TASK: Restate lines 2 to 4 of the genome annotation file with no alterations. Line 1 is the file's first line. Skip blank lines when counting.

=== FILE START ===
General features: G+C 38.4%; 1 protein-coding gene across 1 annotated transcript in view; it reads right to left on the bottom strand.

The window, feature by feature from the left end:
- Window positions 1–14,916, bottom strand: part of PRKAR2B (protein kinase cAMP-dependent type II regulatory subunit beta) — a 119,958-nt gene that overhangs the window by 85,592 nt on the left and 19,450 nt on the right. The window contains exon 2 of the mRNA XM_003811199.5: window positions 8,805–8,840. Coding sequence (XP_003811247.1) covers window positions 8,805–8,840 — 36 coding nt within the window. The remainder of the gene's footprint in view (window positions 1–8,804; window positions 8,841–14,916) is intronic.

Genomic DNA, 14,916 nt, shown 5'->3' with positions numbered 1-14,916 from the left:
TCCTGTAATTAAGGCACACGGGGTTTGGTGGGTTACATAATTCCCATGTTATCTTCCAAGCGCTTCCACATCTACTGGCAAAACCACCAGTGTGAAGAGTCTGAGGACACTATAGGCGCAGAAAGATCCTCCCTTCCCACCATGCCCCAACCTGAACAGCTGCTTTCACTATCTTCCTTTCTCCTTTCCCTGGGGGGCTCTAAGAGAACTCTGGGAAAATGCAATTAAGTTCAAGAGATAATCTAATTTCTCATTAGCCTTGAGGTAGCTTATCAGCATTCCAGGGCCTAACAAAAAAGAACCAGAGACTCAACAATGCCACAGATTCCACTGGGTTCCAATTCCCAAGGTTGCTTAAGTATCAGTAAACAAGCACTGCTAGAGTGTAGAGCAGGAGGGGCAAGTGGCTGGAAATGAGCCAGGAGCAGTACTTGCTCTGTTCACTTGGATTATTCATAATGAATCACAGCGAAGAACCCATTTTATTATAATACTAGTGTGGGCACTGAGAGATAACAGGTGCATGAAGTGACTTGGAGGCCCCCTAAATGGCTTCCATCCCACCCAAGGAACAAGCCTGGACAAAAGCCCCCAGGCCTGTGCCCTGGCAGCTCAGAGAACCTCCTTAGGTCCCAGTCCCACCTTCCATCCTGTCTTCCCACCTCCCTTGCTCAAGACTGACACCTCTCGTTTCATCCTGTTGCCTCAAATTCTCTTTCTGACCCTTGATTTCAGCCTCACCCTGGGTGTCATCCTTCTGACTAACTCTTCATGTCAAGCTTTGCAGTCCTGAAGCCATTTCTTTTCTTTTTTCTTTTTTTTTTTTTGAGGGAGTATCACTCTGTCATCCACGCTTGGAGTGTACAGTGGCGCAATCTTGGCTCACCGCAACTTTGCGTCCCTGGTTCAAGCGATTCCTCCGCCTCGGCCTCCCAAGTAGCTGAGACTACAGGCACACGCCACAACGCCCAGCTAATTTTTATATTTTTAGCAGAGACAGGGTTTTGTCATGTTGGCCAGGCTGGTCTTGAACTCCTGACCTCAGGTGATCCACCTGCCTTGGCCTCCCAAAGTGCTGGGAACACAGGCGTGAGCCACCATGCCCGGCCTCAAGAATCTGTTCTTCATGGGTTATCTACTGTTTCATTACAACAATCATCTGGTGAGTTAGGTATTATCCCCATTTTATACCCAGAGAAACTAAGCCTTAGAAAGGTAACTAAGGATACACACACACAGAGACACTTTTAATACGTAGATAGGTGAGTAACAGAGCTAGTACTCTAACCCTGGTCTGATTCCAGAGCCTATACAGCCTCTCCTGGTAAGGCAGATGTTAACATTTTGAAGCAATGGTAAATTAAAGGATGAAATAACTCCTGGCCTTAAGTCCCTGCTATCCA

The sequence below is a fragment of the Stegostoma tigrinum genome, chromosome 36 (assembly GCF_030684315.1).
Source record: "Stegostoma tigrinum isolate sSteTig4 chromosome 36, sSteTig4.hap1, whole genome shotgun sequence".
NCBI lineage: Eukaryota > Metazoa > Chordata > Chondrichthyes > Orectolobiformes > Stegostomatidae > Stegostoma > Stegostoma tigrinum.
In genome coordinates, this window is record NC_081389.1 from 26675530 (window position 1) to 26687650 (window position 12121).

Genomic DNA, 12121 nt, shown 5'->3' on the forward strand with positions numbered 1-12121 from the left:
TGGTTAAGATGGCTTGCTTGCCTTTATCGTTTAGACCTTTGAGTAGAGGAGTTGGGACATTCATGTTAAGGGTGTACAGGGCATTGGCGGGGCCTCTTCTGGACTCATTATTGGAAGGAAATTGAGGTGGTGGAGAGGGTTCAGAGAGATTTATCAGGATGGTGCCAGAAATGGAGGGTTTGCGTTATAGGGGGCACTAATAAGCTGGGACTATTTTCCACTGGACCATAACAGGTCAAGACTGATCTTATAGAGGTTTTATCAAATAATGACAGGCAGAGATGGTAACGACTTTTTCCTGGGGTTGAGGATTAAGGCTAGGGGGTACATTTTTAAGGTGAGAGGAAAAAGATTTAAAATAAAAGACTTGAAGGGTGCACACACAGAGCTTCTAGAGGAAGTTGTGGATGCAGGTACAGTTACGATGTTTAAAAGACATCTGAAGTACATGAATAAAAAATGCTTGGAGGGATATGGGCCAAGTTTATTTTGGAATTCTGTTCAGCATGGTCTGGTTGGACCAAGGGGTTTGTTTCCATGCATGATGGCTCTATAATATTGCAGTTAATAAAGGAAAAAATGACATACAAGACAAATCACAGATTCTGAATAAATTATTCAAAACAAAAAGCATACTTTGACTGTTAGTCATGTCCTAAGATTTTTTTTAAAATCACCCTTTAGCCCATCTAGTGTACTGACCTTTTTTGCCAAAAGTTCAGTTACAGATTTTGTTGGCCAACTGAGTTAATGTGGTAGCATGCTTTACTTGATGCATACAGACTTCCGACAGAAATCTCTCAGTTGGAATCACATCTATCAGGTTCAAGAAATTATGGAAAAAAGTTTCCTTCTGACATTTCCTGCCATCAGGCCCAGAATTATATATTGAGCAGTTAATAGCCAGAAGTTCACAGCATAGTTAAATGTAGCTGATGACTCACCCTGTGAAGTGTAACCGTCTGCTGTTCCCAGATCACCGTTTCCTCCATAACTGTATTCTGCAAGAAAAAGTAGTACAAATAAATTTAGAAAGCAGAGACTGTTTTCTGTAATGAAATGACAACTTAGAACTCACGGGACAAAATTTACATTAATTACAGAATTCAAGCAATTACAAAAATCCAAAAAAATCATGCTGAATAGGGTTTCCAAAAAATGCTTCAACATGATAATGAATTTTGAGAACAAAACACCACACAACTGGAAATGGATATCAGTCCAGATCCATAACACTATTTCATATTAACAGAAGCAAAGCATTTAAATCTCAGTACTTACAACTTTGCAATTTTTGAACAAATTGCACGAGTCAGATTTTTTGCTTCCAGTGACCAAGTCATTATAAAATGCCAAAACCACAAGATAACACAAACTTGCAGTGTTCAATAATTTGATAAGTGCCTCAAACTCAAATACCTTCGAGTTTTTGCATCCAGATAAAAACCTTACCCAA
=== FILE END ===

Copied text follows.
The window, feature by feature from the left end:
- Window positions 1–14,916, bottom strand: part of PRKAR2B (protein kinase cAMP-dependent type II regulatory subunit beta) — a 119,958-nt gene that overhangs the window by 85,592 nt on the left and 19,450 nt on the right. The window contains exon 2 of the mRNA XM_003811199.5: window positions 8,805–8,840. Coding sequence (XP_003811247.1) covers window positions 8,805–8,840 — 36 coding nt within the window. The remainder of the gene's footprint in view (window positions 1–8,804; window positions 8,841–14,916) is intronic.

Genomic DNA, 14,916 nt, shown 5'->3' with positions numbered 1-14,916 from the left: